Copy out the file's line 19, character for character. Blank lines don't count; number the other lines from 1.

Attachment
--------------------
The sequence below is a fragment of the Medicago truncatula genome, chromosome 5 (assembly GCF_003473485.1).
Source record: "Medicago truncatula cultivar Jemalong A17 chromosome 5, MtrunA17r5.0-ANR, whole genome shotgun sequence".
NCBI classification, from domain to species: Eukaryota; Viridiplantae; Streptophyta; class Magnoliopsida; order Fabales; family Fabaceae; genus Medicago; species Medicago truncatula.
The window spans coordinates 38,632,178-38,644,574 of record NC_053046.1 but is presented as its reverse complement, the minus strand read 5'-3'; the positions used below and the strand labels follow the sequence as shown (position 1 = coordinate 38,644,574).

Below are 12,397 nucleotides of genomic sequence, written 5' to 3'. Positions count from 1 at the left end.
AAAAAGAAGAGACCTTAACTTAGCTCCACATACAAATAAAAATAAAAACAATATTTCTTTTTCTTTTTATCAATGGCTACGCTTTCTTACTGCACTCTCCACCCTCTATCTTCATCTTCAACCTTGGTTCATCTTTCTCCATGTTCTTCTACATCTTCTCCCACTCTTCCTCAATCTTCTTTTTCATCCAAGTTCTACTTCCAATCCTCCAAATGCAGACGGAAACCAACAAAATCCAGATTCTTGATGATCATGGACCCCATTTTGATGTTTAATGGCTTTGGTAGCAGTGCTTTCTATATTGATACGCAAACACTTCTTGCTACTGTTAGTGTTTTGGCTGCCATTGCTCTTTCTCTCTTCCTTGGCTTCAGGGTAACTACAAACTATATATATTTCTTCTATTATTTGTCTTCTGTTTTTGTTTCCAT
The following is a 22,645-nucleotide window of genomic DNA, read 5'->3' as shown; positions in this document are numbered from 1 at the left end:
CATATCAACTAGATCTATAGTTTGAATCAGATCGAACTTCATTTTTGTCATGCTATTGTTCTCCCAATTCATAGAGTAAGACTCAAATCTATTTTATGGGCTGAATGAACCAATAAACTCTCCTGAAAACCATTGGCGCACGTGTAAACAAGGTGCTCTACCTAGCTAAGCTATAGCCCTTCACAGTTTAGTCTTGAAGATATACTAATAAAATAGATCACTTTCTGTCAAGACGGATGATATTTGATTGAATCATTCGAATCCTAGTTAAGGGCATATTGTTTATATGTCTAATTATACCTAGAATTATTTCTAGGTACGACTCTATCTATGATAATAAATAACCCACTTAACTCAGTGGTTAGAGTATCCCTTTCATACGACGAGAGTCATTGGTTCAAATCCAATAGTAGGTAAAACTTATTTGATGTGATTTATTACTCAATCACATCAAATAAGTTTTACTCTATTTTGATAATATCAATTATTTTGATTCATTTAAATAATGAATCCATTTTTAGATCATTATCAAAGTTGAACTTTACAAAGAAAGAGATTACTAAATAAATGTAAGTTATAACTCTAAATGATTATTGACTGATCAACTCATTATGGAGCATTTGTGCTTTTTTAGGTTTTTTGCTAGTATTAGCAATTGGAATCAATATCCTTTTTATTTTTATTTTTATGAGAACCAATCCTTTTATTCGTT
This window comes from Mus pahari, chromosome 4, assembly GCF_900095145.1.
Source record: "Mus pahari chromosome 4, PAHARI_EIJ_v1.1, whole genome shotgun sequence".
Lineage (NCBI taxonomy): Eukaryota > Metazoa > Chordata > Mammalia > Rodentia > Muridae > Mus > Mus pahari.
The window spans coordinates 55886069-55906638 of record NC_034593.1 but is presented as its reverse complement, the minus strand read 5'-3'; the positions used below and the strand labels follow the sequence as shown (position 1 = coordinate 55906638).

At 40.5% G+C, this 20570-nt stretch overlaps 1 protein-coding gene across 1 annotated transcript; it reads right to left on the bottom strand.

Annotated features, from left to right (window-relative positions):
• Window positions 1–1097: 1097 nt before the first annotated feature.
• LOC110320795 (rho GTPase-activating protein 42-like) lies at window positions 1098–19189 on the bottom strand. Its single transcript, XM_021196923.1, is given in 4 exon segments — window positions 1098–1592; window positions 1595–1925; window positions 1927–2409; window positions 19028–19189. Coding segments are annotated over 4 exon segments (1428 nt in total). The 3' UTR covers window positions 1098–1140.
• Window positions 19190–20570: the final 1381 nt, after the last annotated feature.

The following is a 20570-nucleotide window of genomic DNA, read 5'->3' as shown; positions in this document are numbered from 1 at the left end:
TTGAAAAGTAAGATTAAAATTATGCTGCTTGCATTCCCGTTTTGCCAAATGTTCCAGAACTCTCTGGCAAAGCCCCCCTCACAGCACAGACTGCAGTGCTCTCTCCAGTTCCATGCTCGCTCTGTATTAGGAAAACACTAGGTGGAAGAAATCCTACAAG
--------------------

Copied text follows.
TTGAAAAGTAAGATTAAAATTATGCTGCTTGCATTCCCGTTTTGCCAAATGTTCCAGAACTCTCTGGCAAAGCCCCCCTCACAGCACAGACTGCAGTGCTCTCTCCAGTTCCATGCTCGCTCTGTATTAGGAAAACACTAGGTGGAAGAAATCCTACAAG